Stress is an issue for many IBS sufferers, often exacerbating symptoms and triggering flare-ups. Although there may be no magic wand to totally beat stress, YOU CAN reduce the effects stress has on you by using this IBS stress hack. It’s free but surprisingly powerful!
When my IBS was really bad, in desperation I tried the odd cigarette to calm my nerves, and my stomach – and it worked. I found that going outside and drawing on a cigarette did me a certain amount of good. But I didn’t want to become a smoker and be ruining my health with cigarette smoke, so I didn’t continue.
It took me a long time to realize why smoking helped.
It wasn’t the cigarette itself that was doing me good – it was the act of smoking.
Let’s look at the “ciggy break” in more detail
People who smoke:
Regularly stop what they are doing and take a real break
Get up from what they are doing and go outside
Take a long, deep inhale
Take the time to fully exhale
Do this several times over
I had read about “breathing exercises”. They sounded like a joke.
I mean we all breath already, don’t we?
Useless, too complicated, no time.
I just couldn’t see how this could possibly help me. So I didn’t look at this any further.
And this is where I found I WAS WRONG. I was great at shallow breathing,
But I NEVER did any DEEP breathing.
Why is deep breathing so beneficial?
Research has shown that when you are stressed the amygdala in your brain sends a “fight or flight” message to your body, and your breathing becomes particularly fast and shallow. This directs a maximum amount of oxygen to your muscles in your bloodstream so that you are ready to fight or to run.
As the Harvard Medical School points out, other less vital organs and body processes, like digestion, are slowed down, or even stopped.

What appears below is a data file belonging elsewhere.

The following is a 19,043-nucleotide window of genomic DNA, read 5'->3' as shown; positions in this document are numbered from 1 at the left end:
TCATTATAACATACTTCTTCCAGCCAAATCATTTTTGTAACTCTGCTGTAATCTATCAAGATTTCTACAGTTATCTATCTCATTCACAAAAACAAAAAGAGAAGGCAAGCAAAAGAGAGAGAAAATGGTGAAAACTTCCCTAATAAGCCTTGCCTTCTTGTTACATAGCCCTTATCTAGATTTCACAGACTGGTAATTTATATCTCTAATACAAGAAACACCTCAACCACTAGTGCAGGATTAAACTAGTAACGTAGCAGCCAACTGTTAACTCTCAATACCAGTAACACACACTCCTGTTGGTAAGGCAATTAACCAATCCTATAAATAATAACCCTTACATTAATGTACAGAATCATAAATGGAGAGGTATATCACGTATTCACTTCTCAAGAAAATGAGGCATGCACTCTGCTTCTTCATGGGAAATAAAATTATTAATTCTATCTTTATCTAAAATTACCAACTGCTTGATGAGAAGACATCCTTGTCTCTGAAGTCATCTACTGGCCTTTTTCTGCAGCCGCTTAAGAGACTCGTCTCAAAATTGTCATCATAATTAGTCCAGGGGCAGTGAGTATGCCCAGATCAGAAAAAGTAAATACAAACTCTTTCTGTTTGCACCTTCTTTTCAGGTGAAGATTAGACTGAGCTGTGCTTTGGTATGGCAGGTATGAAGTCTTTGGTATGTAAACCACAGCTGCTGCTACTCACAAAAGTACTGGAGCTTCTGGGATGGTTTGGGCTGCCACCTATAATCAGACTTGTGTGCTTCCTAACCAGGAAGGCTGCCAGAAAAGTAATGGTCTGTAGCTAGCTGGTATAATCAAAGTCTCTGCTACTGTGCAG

Breathing in deeply, like drawing on a cigarette, sends a signal to the brain that the threat is over. It calms the body’s emergency system and brings in the oxygen your body needs to reboot. This is why this IBS stress hack works. It’s as simple as that.
You can do this anytime you need to, at your desk (though its best to take a break and move), in the bathroom, in the car, even during the commercial break:
- Concentrate on taking a slow, comfortable deep breath in to the count of 4. This should feel comfortable, not forced.
- Hold the breath for 4 seconds, then breath out for 4 seconds, concentrating on nothing but your breathing.
- Do this a few times over and see how you feel. A little less tense? This is a good exercise to do before meals, though I admit that I always forget to.
I found that over time I have developed the habit of short deep breathing. I have noticed athletes doing this too. If I have a stressful situation I do a 2 second breath in, followed by a 2 second breath out. It’s discrete, stops the tension before it mounts and keeps me concentrated.
I found this simple habit helped improve my digestion and reduce bloating.
Try to consciously do this every day for a month. If you mess up and forget a few times, don’t worry. Making this a habit will help you towards your goal of beating IBS.
The next time you have a difficult situation or person to face, try this beforehand, and see how you feel…